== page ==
Oscillations. Vibrations. Quacks are obsessed with them. All is vibration, which is sort of true, but definitely not in this way. In any case, according to the company, MORA is based on three principles:
- Usage of the personal electromagnetic oscillations
- Separation of a patient’s electromagnetic oscillations into physiological (“healthy”) and pathological (“unhealthy”)
- Inversion and suppression of the pathological oscillations. Restoring and strengthening of the physiological oscillations
In other words, it’s magic! It’s not just magic, but it’s magic that, if you believe the company, can bring about cures through “the stimulation of the host’s defences, excretion of toxins and toxic metabolic products, deactivation of infections, tissue regeneration, and stimulation of restorative processes in an organism.” Apparently, it’s supposed to be especially good for “chronic skin problems, blackhead eruptions, warts, loss of hair, endocrine, hormonal disorders (frustration), migraines, weakened immunity system, osteoporosis, arthritis, psychosomatic over fatigue and many others.”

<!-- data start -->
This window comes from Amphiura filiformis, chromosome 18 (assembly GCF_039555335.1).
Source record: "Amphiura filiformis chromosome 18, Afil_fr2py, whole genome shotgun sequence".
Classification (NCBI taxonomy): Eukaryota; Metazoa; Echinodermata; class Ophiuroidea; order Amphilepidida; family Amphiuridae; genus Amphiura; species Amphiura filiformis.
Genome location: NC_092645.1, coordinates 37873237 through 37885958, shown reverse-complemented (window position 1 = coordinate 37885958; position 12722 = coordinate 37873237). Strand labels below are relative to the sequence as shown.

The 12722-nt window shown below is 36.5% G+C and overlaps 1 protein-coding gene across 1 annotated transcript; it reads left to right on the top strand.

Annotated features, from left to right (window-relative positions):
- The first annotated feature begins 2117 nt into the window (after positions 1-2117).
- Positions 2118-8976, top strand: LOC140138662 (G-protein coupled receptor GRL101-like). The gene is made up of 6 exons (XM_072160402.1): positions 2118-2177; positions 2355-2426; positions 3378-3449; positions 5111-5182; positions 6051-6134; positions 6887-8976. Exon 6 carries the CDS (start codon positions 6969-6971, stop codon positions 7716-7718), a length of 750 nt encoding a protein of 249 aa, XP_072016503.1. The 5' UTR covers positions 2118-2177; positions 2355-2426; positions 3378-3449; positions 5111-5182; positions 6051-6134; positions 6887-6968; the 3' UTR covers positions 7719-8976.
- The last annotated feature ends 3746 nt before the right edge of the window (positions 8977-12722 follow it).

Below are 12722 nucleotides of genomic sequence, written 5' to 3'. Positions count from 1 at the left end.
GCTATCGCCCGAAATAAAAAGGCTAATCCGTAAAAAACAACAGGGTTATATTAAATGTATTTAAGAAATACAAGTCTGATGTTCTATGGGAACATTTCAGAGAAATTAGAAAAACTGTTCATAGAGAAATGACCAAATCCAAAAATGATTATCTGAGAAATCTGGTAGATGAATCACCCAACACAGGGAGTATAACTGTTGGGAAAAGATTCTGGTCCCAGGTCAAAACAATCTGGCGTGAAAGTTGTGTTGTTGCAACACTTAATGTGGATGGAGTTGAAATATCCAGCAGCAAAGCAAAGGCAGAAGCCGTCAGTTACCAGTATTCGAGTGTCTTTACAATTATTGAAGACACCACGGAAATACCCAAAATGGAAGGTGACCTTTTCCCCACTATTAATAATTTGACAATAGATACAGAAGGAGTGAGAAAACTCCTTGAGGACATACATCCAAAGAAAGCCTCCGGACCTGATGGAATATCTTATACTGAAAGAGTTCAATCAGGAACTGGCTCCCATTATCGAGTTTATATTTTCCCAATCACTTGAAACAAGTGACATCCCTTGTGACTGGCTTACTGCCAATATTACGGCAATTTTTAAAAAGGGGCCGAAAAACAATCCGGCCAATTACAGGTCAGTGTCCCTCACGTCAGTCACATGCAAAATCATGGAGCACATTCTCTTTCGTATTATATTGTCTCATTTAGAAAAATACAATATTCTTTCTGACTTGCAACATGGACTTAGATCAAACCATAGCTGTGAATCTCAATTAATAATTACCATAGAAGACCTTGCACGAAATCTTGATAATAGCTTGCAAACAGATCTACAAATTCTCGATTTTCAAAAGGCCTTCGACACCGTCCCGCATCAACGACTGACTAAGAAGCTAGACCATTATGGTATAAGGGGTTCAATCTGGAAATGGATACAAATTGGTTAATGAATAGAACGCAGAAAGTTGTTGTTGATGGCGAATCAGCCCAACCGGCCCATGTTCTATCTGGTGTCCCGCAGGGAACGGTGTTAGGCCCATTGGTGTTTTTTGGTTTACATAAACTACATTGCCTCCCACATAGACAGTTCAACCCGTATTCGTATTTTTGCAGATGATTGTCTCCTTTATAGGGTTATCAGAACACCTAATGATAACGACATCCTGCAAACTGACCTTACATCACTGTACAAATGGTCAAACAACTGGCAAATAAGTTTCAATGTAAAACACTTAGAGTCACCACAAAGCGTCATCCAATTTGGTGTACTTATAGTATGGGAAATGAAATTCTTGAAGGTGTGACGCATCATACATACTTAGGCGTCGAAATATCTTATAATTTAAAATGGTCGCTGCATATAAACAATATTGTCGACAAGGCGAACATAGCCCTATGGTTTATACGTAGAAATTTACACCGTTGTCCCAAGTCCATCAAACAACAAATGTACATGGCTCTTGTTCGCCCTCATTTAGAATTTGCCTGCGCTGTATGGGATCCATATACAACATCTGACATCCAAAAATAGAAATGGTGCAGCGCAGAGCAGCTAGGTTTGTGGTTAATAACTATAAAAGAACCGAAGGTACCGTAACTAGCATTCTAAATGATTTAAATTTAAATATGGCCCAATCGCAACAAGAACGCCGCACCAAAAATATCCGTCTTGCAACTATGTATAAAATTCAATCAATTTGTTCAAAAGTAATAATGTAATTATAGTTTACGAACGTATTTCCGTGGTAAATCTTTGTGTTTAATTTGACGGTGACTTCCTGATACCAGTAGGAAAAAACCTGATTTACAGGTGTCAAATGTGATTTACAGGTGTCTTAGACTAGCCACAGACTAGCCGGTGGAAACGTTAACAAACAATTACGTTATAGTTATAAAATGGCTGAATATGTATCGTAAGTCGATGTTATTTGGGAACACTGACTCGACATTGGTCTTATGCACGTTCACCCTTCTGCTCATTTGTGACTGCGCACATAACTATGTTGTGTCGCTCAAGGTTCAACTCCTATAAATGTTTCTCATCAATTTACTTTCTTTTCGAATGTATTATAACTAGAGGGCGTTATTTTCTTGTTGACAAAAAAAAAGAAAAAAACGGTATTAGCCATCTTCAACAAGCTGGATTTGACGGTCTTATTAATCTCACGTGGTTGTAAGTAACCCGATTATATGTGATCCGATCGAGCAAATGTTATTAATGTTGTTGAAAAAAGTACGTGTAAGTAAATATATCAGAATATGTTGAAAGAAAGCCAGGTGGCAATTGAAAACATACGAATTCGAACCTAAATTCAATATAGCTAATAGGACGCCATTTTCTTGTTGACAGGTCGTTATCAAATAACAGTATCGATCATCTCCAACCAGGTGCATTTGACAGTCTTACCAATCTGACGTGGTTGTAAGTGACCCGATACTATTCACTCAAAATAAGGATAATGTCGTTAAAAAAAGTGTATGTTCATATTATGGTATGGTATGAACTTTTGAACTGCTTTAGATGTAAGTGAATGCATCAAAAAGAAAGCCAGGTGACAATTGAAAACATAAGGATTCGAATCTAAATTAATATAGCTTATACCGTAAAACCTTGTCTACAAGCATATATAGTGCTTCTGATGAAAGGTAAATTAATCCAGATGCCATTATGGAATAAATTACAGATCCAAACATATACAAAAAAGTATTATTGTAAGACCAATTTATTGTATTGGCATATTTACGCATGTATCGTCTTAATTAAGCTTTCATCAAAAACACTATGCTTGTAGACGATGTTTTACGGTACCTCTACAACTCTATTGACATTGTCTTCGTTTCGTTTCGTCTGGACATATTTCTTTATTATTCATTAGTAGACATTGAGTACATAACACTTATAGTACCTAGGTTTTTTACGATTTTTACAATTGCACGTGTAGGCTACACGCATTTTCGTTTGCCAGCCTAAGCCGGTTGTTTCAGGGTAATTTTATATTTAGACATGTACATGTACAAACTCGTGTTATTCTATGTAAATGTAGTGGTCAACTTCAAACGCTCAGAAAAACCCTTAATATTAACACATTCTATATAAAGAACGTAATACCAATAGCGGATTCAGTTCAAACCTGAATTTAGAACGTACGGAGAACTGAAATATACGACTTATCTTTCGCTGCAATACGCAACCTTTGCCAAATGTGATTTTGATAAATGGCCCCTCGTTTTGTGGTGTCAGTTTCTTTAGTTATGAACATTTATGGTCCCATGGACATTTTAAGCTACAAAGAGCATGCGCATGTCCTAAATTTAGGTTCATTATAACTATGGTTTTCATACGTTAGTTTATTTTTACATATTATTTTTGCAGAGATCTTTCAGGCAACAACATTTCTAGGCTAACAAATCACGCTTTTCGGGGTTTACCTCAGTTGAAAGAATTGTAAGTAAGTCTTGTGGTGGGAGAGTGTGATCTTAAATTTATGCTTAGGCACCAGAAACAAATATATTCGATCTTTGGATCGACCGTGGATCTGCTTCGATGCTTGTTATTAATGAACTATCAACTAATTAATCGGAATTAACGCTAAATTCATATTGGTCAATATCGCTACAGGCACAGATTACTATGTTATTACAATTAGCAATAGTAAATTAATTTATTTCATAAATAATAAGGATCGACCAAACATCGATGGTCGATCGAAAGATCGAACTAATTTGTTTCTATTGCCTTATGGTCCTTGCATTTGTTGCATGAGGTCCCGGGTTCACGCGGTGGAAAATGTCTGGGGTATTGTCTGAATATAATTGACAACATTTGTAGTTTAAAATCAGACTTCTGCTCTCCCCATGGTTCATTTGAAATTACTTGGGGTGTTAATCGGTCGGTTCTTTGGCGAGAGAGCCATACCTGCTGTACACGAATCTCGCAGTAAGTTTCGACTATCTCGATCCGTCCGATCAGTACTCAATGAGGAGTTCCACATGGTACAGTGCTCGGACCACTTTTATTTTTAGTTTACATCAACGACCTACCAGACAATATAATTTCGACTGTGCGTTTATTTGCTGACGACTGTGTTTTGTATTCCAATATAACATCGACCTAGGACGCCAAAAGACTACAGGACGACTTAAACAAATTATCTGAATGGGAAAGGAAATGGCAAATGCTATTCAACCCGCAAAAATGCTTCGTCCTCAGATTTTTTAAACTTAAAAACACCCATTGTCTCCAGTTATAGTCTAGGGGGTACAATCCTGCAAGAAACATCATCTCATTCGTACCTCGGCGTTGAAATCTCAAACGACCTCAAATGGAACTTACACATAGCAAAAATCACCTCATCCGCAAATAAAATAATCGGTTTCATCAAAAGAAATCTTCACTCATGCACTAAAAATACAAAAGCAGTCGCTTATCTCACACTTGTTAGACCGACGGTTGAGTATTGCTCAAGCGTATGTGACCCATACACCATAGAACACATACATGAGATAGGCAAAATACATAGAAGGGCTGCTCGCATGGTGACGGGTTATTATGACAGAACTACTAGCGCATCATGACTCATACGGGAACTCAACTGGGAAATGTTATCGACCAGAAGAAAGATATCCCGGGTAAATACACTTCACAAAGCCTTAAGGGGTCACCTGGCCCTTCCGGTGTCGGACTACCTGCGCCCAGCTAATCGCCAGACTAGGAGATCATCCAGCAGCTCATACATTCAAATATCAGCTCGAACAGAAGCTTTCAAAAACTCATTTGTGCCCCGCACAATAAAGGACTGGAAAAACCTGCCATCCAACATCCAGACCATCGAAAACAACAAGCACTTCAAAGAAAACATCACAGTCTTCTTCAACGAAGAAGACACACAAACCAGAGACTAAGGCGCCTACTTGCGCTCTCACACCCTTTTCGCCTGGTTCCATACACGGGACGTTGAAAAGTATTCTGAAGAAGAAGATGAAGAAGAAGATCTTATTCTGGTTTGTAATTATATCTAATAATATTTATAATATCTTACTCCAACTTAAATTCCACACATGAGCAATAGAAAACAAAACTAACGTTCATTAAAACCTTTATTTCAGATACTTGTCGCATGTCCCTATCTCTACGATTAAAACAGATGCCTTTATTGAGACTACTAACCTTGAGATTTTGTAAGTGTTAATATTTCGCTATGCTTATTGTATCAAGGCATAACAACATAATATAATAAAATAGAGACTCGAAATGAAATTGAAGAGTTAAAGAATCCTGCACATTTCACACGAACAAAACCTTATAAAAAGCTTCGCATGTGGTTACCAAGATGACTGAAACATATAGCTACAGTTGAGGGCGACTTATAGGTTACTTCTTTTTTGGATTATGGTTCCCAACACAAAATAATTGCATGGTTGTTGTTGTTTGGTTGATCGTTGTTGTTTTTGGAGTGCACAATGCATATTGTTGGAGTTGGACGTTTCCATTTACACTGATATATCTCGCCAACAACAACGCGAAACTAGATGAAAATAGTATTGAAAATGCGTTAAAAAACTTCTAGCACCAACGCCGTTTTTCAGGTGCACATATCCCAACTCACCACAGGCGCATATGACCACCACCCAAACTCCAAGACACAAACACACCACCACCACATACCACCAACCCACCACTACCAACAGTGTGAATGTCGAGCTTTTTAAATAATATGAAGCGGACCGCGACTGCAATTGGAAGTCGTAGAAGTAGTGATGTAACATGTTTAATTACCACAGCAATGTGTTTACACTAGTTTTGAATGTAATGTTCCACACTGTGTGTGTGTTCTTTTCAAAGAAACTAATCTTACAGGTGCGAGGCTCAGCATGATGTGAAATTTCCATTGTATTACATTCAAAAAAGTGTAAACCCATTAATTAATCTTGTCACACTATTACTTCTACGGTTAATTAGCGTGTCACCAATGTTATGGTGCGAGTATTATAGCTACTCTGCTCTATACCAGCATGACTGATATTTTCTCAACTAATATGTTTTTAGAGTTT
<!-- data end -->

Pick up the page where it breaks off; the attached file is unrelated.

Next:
“Frustration” is a hormonal disorder?
But, wait! There’s more. So versatile is the Sensitivo Imago system that it give you not just one, but two forms of “bioresonance” healing! It’s not just MORA, but just straight up BRT, which, I assume, stands for “bioresonance therapy.” Particularly amusing is how BRT co-opts the language of homeopathy in hilariously woo-ey ways. For example:
The device uses an original technique of automated production of energy and information preparations – “spectronosodes” (spectronosode is a spectral frequency, characterizing any process or preparation). “Spectronosodes” are used for getting the special energy and information preparations, similar to homeopathic ones having a precise aimed action.